Pedestrians are poised to get the right-of-way more often when crossing Hamilton’s reputedly dangerous streets — just as soon as the province makes it legal to do so.
The province has announced plans to update Highway Traffic Act regulations with an eye to making walking and cycling safer.
That includes making it legal for cities like Hamilton — labelled the second-most dangerous in Ontario for pedestrians in a recent study — to create new street-crossing options that give the right-of-way to pedestrians.
Right now, pedestrians only have the legal right-of-way at controlled intersections, like those with stop signs, traffic lights or specialized signals like a school crossing.
The city is already studying mid-block or uncontrolled intersection locations for new crossings in anticipation, said traffic operations manager Martin White. “The day it becomes law, we will have some plans,” said White, who is preparing a report for council.
The proposed new crossings would be “quite different” than traditional crosswalks, said Ministry of Transportation spokesperson Bob Nichols, so updated regulations are needed.
Most proposed new crossings will include flashing lights and signage reminding drivers to yield, but for lower-speed streets, only pavement markings and signs will be required.
That’s a better option than the “courtesy crossings,” pitched by the city last year, which featured signs warning that vehicles aren’t required to stop, said Ryan McGreal.
“I think the message you send is hugely important. If you tell drivers they don’t have to yield, guess what? They won’t,” said the Raise the Hammer author, who wrote about the proposal last year.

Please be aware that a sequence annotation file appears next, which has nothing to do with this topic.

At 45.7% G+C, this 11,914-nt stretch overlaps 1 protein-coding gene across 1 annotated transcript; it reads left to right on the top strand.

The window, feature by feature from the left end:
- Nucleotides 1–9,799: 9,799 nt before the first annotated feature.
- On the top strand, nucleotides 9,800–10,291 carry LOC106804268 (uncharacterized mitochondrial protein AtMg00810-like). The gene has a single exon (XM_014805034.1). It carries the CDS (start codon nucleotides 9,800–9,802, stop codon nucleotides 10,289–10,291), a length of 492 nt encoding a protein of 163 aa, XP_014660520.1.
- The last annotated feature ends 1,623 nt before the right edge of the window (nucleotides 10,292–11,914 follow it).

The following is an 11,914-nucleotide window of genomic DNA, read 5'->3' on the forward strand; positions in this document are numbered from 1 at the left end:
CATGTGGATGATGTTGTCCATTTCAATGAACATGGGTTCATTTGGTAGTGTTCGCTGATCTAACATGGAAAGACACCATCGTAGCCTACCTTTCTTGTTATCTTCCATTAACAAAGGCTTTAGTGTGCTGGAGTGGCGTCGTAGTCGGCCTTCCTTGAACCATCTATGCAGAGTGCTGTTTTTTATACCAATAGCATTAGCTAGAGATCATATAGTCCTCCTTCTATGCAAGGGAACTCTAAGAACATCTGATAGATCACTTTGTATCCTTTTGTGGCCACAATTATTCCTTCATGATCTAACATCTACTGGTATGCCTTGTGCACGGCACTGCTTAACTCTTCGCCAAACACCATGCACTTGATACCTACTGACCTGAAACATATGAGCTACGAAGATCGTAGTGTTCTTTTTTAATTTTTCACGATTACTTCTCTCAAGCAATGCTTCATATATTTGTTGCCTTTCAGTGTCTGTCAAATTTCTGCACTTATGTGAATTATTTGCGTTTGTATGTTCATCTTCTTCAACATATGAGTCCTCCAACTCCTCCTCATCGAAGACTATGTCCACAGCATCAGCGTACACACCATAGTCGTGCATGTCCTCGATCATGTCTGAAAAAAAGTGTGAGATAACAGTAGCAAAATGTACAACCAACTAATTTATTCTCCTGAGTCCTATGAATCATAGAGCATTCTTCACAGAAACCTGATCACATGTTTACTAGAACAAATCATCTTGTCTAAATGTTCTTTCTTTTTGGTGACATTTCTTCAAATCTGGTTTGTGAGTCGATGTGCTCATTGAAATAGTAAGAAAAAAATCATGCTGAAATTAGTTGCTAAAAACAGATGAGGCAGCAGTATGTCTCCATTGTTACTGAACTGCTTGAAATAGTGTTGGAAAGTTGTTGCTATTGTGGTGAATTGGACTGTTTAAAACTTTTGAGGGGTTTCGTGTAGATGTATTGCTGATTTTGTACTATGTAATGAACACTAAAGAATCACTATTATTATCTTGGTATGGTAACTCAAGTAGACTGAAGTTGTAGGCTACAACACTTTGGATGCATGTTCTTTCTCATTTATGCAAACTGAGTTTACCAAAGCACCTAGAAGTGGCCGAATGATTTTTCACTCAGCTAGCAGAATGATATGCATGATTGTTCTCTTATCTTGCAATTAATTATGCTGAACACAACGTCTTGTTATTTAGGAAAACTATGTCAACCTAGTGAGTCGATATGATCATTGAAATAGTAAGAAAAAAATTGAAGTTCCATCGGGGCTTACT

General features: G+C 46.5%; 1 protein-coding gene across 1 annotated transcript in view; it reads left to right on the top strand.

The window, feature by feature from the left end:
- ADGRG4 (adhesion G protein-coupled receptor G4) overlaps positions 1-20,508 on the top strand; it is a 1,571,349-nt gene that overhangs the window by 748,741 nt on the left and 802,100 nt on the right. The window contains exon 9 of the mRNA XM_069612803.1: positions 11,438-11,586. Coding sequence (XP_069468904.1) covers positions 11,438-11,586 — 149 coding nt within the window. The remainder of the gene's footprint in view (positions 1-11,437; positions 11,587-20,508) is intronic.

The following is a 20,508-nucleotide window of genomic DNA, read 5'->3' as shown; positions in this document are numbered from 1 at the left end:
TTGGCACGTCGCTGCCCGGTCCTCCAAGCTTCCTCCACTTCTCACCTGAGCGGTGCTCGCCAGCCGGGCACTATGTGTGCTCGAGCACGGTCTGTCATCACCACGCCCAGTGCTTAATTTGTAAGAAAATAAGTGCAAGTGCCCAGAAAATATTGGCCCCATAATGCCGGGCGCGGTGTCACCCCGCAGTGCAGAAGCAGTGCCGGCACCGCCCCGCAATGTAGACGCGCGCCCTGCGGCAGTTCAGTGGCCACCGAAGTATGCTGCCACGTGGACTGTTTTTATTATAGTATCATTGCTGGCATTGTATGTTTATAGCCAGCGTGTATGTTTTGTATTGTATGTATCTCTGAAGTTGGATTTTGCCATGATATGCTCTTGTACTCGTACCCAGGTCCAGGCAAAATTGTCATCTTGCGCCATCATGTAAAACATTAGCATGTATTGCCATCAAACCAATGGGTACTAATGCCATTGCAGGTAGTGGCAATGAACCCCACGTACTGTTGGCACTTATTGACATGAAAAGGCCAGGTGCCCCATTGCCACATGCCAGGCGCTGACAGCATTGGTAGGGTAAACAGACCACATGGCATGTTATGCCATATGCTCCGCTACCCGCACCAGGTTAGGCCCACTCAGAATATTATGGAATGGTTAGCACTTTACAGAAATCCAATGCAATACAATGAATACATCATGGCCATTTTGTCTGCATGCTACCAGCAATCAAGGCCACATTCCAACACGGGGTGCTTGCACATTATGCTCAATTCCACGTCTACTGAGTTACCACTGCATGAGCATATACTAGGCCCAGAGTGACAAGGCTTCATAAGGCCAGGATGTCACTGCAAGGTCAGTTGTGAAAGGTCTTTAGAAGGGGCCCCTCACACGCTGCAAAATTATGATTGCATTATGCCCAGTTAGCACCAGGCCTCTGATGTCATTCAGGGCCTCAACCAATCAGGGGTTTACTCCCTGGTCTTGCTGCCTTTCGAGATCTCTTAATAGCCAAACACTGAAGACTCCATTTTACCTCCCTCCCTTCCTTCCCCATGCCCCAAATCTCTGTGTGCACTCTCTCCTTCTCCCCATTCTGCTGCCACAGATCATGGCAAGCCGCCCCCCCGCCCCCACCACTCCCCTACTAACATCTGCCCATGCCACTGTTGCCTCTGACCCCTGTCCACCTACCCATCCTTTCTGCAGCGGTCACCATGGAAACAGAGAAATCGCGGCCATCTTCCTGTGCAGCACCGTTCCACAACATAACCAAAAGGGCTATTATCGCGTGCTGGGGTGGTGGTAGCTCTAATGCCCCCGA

McGreal took photos of a family trying — for a long time, unsuccessfully — to cross Cannon Street at Elgin, an uncontrolled intersection with a ladder crosswalk. He noted even when a vehicle slowed to let the family cross, a following car “went ballistic and swerved around,” endangering everyone involved.
Just giving pedestrians the legal right-of-way won’t guarantee their safety, noted White. “I have to say, we can change the rules and we can change the signs, but that doesn’t change driver behaviour. That will be the big chore,” he said.
McGreal agreed a “change in culture” is needed — “but one of the ways you change culture is by changing the infrastructure,” he said, adding that includes not just new crossings, but also separated bike lanes and bump outs.
The pending change in law is a “baby step” in the right direction, said Coun. Sam Merulla, who has repeatedly authored council motions asking the province for “universal” pedestrian right-of-way rules.
“It won’t happen overnight, but I think if we’re serious about tackling pedestrian fatalities, we have to change the rules of the road … and put pedestrians ahead of the almighty car,” he said, pointing to European countries that require vehicles to give way to pedestrians at all or most crossings.
The proposed regulatory changes in the Keeping Ontario’s Roads Safe Act have only passed first reading in the legislature. In the meantime, Martin said the city is implementing its new pedestrian mobility plan and using red light ticket cash for traffic safety projects.